Again, however, there is a lurking earnestness behind all this high-profile hoopla, and it’s driven by Rashid’s assurance in the power of design (his own, in particular, but design in general) to suit any purpose, fill any need, and otherwise keep pace with the changes being wrought every day in the era of globalization. “Karim can be rational” is the tag line for one of his products that debuted at Salone this year, a kitchen suite for the German manufacturer Rational: the message plays off the designer’s image as a doyen of the glitzy and the hyper-stylized, but it’s a case Rashid is actually eager to make for himself. “True design is a selfless act,” he says. “It’s about the objects, not about you at all.” And if there’s anything Karim Rashid is about, it’s objects—as proven by just how many of them his company is turning out.
On the docket right now: a $15,000 super high-end luxury cell phone, for “an American-Kazakh-Finnish-Israeli” startup, the technical powers of which are so extraordinary that Rashid isn’t even certain what they are. A new colour line of lamps for FontanaArte. An entire line of self-branded kitchen products, manufactured in China courtesy of a new office he’s opened there. Biodegradable flooring systems that line his Manhattan office. A line of toilets. And then there’s the condo building in SoHo, the chain of hotels in Germany, and the interiors for the shoe store in Russia. “I’m excited by all of them,” says Rashid. “I’m most excited when I feel like I’m going to get a fabulous project. I can be so inspired that I can walk right upstairs and make 30 or 40 sketches. And then sometimes I don’t even get the job.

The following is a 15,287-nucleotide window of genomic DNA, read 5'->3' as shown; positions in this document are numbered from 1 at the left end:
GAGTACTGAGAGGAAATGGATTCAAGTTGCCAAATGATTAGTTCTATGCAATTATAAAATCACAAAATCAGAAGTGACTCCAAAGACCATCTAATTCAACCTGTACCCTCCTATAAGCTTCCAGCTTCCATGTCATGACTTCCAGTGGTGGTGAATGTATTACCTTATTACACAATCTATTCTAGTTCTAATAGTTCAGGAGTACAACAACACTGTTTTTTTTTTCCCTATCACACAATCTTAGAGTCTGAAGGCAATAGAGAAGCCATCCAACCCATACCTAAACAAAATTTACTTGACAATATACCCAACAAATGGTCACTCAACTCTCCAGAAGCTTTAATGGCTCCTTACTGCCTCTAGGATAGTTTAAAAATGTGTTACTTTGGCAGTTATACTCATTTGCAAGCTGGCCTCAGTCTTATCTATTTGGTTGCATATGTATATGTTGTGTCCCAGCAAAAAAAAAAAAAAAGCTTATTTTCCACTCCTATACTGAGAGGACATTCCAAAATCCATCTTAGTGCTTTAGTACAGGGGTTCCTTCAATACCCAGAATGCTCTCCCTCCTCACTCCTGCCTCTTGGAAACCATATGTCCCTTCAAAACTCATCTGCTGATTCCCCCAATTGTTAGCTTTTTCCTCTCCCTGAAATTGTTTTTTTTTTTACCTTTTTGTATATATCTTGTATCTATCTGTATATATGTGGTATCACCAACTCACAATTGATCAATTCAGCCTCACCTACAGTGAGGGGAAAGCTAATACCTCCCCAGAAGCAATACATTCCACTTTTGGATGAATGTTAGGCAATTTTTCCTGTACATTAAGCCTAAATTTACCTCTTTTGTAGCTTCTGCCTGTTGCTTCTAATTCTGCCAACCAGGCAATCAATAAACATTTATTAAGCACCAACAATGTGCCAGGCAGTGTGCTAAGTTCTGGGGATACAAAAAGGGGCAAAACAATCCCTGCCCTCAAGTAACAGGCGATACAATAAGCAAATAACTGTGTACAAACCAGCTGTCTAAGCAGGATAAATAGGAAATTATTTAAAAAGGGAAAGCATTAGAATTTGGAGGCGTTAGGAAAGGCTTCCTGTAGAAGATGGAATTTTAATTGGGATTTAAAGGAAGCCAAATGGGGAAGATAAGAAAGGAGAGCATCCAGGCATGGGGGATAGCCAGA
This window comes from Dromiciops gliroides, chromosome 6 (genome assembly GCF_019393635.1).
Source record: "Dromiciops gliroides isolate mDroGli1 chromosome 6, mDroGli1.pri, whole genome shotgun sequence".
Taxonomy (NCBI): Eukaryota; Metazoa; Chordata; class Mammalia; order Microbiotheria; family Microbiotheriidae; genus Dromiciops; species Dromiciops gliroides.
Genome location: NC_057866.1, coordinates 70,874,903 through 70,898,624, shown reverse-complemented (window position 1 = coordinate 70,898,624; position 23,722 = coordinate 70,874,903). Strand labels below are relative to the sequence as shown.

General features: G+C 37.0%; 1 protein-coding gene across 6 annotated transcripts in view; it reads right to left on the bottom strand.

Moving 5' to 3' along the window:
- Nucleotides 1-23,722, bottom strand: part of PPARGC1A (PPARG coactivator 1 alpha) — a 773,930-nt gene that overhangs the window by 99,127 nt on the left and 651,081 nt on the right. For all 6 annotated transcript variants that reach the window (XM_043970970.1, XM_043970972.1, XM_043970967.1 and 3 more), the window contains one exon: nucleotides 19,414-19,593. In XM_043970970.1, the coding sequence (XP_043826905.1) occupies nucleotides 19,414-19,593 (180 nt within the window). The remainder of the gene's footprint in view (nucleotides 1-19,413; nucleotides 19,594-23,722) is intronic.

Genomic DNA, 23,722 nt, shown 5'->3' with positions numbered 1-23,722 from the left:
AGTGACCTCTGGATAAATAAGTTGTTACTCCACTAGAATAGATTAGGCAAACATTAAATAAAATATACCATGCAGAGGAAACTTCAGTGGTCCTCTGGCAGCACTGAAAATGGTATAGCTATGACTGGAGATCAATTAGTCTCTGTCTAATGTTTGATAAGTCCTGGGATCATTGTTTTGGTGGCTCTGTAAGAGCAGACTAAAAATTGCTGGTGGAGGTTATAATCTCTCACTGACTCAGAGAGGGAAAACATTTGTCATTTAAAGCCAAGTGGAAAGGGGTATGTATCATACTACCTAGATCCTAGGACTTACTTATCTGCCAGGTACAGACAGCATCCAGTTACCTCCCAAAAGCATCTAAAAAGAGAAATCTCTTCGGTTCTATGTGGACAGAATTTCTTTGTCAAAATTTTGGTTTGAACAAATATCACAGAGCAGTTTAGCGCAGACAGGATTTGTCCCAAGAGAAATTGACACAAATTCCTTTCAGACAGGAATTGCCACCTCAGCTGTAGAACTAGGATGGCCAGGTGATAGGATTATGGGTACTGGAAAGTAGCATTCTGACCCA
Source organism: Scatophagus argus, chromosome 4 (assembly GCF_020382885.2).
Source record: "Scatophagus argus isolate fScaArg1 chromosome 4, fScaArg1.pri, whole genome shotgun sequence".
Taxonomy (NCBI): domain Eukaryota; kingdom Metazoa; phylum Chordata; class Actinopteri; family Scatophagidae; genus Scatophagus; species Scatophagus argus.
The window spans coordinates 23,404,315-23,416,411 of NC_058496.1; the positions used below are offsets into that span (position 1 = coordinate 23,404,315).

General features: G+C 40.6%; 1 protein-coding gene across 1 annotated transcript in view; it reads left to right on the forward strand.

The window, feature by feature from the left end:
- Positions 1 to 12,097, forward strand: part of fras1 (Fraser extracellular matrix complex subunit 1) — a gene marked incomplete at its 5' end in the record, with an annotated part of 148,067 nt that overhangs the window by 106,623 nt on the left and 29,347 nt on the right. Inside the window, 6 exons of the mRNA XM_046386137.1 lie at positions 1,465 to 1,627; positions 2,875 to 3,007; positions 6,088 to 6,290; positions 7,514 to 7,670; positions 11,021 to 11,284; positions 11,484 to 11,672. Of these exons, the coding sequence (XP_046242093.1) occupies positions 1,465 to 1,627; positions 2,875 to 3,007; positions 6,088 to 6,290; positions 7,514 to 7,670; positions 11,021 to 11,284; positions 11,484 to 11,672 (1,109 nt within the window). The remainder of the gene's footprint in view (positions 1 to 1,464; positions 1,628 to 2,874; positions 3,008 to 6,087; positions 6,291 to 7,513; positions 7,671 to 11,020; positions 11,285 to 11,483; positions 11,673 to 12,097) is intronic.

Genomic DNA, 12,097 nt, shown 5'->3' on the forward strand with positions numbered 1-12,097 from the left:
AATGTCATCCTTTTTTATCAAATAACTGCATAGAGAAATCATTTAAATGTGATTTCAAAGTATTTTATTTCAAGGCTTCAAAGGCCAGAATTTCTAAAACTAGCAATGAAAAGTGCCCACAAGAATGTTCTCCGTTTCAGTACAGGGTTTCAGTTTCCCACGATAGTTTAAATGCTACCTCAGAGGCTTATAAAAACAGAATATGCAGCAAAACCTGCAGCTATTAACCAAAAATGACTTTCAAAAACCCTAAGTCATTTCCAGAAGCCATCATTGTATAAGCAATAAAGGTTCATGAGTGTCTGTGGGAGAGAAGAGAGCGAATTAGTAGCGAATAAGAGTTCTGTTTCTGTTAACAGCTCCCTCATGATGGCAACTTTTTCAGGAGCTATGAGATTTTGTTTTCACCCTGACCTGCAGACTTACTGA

“As a child, I hated the idea of being brought up in a world being told how to live and how to behave and everything,” says the designer. His willful determination to do things his own way has certainly earned him his share of detractors, but it’s also borne remarkable fruit: this summer he’ll be receiving an honorary doctorate (to add to three honorary doctorates already received) from Carleton University, the country that produced him finally giving a little credit to its prodigal (or at any rate prodigious) son. So long as the world around him continues to be characterized by constant mutation and evolution, Rashid will consider it something like his duty to keep producing work that’s equally variable, alive, and maybe just a little over the top. In a weird world that’s getting weirder every day, Karim Rashid is the designer we deserve.